Monday, January 4, 2010

Friendship and Outreach

"Our lives are filled with simple joys and blessings without end, and one of the greatest joys in life is to have, or be, a friend." This quote has always been a favorite. I wish I could credit the author - I googled it and found something close to what I remember, but with no credit given.

Earlier this week I read the blog of my friend Gail Lannum, who talked about her friend Michele Goldstein. It seems that some of Michele's other friends, Gail Crossman Moore and Anne Mitchell started an effort to help their "friend in need... caring around the clock for the dying father of her children." She has had to cancel shows and is looking at an uncertain future for herself and sons.

By all accounts (Michele's friends), Michele is someone you'd want for a friend. According to her friends she is "the kindest of souls and is always generous." These friends have asked people to "read and pass on" their requests. Since I don't know Michele personally, I didn't feel I could just paste and forward, but I plan to help and thought that at least I could make the connection for anyone else who might feel likewise. So if you want to learn more, click on the links above. I hope this outreach does her some good.

Michele, my thoughts are with you. Gail, Gail and Anne, you too are kind souls reaching out for help for your friend. May she be blessed with all she needs.

"One of the greatest joys in life is to have, or be, a friend."

Friday, January 1, 2010

Happy (creative) New Year!

The other day someone asked what I like most about the start of the new year. Jokingly, I answered "consignment checks." I'm relieved to say that it seems like the economy (in our little corner of the world) showed some signs of recovery this holiday season. But what I really look forward to in a new year is the prospect of some quiet time (after all the wonderful holiday noise) for creating new work.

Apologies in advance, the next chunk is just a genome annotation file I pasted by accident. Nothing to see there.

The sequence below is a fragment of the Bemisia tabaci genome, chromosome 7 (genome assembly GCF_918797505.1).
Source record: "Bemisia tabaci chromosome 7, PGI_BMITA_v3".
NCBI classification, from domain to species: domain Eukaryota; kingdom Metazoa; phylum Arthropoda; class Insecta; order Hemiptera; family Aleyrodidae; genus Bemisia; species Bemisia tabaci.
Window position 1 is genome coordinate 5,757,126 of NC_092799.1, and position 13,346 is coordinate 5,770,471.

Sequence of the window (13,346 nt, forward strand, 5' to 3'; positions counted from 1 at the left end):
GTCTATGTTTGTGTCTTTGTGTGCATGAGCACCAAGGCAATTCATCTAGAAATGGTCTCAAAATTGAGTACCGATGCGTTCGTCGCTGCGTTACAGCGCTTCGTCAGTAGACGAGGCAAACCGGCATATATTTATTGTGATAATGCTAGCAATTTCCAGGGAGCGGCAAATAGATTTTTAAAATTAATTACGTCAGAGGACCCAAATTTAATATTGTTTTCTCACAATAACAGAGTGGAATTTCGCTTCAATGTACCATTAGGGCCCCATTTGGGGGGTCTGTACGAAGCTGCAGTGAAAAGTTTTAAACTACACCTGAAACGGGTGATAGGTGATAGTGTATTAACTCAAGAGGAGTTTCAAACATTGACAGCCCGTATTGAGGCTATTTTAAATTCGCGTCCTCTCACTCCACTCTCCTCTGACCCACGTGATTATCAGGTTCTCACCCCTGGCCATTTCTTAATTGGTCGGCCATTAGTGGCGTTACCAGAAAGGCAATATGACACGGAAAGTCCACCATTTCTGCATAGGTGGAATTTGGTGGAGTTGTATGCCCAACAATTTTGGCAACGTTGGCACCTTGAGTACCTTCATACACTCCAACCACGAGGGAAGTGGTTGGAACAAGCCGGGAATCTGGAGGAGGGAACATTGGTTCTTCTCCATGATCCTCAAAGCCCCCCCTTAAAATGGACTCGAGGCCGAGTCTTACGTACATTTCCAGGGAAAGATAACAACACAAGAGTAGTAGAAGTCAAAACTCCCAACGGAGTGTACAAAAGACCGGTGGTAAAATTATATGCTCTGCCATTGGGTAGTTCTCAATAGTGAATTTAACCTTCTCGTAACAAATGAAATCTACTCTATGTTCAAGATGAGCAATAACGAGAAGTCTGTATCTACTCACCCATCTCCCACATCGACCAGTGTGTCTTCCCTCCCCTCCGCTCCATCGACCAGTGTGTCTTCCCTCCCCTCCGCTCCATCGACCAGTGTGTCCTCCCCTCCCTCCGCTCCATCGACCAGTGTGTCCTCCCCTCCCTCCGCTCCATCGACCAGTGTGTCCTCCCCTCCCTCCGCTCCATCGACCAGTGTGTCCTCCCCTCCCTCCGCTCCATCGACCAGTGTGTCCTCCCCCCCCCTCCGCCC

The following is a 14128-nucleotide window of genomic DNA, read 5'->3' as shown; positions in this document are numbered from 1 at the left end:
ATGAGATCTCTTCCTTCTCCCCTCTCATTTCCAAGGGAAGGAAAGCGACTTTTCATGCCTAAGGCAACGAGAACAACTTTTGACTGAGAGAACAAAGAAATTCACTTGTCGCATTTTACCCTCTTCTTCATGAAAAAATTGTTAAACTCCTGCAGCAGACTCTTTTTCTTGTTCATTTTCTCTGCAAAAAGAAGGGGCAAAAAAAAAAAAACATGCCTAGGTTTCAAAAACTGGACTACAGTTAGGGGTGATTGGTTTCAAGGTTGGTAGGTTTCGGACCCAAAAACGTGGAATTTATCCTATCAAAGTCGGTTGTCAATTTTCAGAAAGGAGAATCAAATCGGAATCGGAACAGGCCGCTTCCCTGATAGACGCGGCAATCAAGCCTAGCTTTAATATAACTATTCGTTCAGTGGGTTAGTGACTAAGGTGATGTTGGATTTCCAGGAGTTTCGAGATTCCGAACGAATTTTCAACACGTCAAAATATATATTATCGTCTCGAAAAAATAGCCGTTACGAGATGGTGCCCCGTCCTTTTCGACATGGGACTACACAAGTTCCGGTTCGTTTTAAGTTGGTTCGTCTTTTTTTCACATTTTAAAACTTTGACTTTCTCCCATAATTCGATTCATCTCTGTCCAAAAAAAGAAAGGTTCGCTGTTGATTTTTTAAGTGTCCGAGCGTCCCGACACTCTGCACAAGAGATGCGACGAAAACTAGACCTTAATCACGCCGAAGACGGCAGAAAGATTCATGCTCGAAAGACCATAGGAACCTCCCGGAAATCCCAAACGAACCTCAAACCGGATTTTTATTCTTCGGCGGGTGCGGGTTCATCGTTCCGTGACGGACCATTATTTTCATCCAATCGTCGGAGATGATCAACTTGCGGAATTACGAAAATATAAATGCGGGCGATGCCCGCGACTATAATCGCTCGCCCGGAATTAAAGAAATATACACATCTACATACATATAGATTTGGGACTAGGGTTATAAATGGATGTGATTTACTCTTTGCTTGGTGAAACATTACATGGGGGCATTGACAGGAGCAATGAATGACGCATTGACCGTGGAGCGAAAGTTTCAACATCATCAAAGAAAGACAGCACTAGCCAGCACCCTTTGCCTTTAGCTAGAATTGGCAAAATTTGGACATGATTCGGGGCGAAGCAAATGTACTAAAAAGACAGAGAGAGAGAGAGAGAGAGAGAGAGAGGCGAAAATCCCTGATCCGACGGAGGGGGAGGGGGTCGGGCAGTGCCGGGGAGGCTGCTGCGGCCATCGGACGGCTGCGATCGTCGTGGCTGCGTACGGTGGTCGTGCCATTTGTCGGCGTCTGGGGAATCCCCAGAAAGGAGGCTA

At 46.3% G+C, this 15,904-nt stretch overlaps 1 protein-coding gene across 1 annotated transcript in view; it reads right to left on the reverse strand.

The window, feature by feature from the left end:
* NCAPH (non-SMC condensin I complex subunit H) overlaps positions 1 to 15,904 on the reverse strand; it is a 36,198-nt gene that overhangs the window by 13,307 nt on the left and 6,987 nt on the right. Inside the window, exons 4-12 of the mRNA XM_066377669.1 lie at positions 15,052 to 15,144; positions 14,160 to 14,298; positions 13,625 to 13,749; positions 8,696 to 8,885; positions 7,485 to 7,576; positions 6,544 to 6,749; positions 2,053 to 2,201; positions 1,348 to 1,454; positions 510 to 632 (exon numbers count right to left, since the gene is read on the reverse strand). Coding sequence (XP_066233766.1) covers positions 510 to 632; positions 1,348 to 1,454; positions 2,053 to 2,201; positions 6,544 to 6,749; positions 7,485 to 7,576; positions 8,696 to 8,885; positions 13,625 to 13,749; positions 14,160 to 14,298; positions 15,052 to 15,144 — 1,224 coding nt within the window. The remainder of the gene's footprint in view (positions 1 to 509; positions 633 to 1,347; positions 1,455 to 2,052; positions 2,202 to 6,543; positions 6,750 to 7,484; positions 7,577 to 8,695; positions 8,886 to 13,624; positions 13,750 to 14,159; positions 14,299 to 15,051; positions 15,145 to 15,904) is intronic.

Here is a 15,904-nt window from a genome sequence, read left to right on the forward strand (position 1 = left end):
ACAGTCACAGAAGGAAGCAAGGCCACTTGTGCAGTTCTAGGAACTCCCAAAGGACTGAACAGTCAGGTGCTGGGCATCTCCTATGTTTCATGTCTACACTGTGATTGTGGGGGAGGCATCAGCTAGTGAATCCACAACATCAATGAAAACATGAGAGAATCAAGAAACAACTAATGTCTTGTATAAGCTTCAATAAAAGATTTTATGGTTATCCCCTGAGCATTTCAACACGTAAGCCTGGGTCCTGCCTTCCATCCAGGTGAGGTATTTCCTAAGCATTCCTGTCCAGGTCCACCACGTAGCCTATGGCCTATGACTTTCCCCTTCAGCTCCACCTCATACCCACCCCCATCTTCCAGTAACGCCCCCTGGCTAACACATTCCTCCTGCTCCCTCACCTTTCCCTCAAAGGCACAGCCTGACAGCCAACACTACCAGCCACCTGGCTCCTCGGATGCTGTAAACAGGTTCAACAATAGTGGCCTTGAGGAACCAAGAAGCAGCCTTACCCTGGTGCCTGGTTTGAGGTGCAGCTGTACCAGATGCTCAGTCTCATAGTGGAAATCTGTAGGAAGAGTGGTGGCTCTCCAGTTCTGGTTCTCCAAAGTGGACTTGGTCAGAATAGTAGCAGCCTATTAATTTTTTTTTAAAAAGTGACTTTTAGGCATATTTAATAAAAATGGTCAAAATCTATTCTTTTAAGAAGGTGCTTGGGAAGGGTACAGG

And it's a not only a new year, but a new decade. So what are you going to do to cultivate your creative life? That's what I've been asking myself this week. I'm not much of a "New Year's Resolutions" person (if you want to do something-just do it). And big resolutions are often difficult to keep anyway. I prefer to think about what steps I might take to shape the year ahead. "A journey of a thousand miles begins with a single step." - Lao-tzu.

This year, I enjoyed making many new "art friends" (and got to know some others a little better). I'm looking forward to those associations with the hope that we can all encourage and inspire one another. "Encourage" seems to be the word I keep using lately. Maybe it's my "word" for 2010... seems appropriate for a teacher, doesn't it? Here are a few of the steps that I hope will shape my creative journey:

Make more time to experiment. While I already do this to some degree, I want to make it a regular practice. At least once a month, I will try something new or do something I haven't tried for a while, just to shake things up... it doesn't have to be a grand project.

Visit the art museum. It's a great source of inspiration. I am ashamed to say that I went to our amazing museum once this year - once. It's 10 minutes away (and free). This year will be different...

Draw more often. I used to be really good about this, but have been less so in recent years (especially last year). Gotta work on that.

Use my camera creatively and not just for documentation. This past year I found some time to do that a little bit. It's a chance to shift your focus - especially doing macro photography. And I like to manipulate the photos too... all this can inspire other ideas. Watch for some more of that.

Remember to keep it simple/don't over do it. For me, this includes not overcommitting and having reasonable expectations of what can be accomplished in a certain amount of time. Sometimes I thrive on creating under pressure, but other times it just creates more pressure. Mostly, it's just tiring. THIS is going to be a challenge. =)

Blog more regularly (at least once a week) and read more blogs. It's tough to keep up with all the wonderful blogs that I discovered this year, but I will to try to read a few more than I do now.

And of course, I want to continue working toward being the best teacher I can be.

Wishing you all a happy, heathy, joyful, prosperous, creative New Year!